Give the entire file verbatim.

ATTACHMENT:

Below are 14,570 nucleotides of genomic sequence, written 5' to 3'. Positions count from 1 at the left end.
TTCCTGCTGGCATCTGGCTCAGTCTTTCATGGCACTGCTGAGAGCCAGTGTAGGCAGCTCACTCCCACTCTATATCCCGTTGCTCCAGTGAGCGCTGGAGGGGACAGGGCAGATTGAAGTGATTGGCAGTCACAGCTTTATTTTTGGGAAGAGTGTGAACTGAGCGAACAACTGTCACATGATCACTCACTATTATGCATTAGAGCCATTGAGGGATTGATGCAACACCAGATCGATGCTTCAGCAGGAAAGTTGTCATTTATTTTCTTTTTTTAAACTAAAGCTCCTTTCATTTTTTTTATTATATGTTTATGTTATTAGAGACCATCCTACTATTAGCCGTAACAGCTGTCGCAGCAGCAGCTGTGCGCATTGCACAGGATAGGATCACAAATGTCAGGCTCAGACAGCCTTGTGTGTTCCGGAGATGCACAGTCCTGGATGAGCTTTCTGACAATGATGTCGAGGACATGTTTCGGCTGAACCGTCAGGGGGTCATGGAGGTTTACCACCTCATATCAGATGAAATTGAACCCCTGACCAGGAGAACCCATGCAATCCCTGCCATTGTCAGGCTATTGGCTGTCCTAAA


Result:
Below are 14,570 nucleotides of genomic sequence, written 5' to 3'. Positions count from 1 at the left end.
TTCCTGCTGGCATCTGGCTCAGTCTTTCATGGCACTGCTGAGAGCCAGTGTAGGCAGCTCACTCCCACTCTATATCCCGTTGCTCCAGTGAGCGCTGGAGGGGACAGGGCAGATTGAAGTGATTGGCAGTCACAGCTTTATTTTTGGGAAGAGTGTGAACTGAGCGAACAACTGTCACATGATCACTCACTATTATGCATTAGAGCCATTGAGGGATTGATGCAACACCAGATCGATGCTTCAGCAGGAAAGTTGTCATTTATTTTCTTTTTTTAAACTAAAGCTCCTTTCATTTTTTTTATTATATGTTTATGTTATTAGAGACCATCCTACTATTAGCCGTAACAGCTGTCGCAGCAGCAGCTGTGCGCATTGCACAGGATAGGATCACAAATGTCAGGCTCAGACAGCCTTGTGTGTTCCGGAGATGCACAGTCCTGGATGAGCTTTCTGACAATGATGTCGAGGACATGTTTCGGCTGAACCGTCAGGGGGTCATGGAGGTTTACCACCTCATATCAGATGAAATTGAACCCCTGACCAGGAGAACCCATGCAATCCCTGCCATTGTCAGGCTATTGGCTGTCCTAAA